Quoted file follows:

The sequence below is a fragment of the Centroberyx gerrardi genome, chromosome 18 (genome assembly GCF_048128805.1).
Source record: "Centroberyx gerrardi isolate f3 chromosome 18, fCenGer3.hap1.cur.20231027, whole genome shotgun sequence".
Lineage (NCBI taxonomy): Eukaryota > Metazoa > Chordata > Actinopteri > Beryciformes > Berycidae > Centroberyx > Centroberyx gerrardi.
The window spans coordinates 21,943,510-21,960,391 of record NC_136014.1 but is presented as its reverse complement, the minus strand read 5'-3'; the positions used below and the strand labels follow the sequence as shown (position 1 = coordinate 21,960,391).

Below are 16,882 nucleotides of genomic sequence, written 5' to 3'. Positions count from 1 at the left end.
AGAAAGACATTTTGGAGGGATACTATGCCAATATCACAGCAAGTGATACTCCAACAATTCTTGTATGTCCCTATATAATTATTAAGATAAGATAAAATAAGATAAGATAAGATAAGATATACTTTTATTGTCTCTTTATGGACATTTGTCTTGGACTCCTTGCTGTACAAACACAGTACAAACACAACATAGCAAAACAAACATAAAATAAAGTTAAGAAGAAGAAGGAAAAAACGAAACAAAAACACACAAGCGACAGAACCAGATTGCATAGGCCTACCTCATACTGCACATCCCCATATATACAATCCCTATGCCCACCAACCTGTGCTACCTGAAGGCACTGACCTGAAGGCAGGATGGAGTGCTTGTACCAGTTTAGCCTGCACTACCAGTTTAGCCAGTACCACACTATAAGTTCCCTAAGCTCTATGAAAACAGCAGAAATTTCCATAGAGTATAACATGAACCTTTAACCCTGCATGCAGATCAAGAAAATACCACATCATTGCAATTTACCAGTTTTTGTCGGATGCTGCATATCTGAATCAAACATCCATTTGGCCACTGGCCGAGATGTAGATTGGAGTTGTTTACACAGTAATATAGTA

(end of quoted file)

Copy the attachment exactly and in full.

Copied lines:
The sequence below is a fragment of the Centroberyx gerrardi genome, chromosome 18 (genome assembly GCF_048128805.1).
Source record: "Centroberyx gerrardi isolate f3 chromosome 18, fCenGer3.hap1.cur.20231027, whole genome shotgun sequence".
Lineage (NCBI taxonomy): Eukaryota > Metazoa > Chordata > Actinopteri > Beryciformes > Berycidae > Centroberyx > Centroberyx gerrardi.
The window spans coordinates 21,943,510-21,960,391 of record NC_136014.1 but is presented as its reverse complement, the minus strand read 5'-3'; the positions used below and the strand labels follow the sequence as shown (position 1 = coordinate 21,960,391).

Below are 16,882 nucleotides of genomic sequence, written 5' to 3'. Positions count from 1 at the left end.
AGAAAGACATTTTGGAGGGATACTATGCCAATATCACAGCAAGTGATACTCCAACAATTCTTGTATGTCCCTATATAATTATTAAGATAAGATAAAATAAGATAAGATAAGATAAGATATACTTTTATTGTCTCTTTATGGACATTTGTCTTGGACTCCTTGCTGTACAAACACAGTACAAACACAACATAGCAAAACAAACATAAAATAAAGTTAAGAAGAAGAAGGAAAAAACGAAACAAAAACACACAAGCGACAGAACCAGATTGCATAGGCCTACCTCATACTGCACATCCCCATATATACAATCCCTATGCCCACCAACCTGTGCTACCTGAAGGCACTGACCTGAAGGCAGGATGGAGTGCTTGTACCAGTTTAGCCTGCACTACCAGTTTAGCCAGTACCACACTATAAGTTCCCTAAGCTCTATGAAAACAGCAGAAATTTCCATAGAGTATAACATGAACCTTTAACCCTGCATGCAGATCAAGAAAATACCACATCATTGCAATTTACCAGTTTTTGTCGGATGCTGCATATCTGAATCAAACATCCATTTGGCCACTGGCCGAGATGTAGATTGGAGTTGTTTACACAGTAATATAGTA